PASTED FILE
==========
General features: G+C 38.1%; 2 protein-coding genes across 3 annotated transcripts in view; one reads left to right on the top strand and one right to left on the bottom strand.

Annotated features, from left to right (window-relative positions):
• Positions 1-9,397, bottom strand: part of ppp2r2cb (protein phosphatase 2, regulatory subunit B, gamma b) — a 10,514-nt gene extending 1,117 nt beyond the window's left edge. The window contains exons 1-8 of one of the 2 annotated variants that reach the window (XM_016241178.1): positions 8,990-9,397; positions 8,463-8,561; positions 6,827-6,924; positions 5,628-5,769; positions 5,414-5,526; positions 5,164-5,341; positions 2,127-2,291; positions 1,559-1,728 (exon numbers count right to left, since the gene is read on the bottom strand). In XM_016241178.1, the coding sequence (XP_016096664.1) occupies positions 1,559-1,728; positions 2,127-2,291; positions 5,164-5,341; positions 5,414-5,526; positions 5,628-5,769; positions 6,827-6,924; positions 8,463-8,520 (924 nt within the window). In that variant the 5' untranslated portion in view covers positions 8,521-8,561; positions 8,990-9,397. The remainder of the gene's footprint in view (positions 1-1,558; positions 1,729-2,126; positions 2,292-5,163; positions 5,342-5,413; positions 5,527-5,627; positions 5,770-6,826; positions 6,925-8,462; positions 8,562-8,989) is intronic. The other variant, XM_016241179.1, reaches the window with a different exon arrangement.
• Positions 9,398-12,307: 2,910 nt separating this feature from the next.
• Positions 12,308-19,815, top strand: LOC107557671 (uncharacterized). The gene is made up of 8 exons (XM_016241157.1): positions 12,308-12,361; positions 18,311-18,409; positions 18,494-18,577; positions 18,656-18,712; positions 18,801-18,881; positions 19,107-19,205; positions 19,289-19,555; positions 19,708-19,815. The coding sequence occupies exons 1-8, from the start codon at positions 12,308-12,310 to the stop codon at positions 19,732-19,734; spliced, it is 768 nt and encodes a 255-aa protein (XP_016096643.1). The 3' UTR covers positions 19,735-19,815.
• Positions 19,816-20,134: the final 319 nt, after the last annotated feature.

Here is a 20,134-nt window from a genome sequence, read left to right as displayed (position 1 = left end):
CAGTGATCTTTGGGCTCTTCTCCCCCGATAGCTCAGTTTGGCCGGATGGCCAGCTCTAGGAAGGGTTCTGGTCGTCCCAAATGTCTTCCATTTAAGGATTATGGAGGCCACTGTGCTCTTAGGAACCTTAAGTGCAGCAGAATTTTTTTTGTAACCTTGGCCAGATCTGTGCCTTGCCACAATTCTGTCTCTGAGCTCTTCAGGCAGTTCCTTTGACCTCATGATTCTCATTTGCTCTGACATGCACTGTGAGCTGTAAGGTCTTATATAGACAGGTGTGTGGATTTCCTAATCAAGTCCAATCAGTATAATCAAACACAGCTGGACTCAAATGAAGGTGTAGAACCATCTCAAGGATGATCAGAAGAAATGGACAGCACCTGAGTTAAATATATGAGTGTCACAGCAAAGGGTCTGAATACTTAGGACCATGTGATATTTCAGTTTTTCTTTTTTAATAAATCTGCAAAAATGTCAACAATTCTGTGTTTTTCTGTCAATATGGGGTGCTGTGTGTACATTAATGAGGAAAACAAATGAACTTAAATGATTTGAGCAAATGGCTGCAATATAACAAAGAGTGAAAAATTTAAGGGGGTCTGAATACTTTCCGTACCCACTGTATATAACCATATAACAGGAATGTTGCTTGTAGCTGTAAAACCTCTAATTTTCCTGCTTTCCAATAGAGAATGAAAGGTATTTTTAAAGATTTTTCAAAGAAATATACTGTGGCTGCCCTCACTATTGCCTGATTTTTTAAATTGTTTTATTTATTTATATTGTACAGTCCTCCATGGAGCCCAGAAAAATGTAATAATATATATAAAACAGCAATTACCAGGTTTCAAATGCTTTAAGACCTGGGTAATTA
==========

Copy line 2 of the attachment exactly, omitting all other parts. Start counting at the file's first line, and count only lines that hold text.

Annotated features, from left to right (window-relative positions):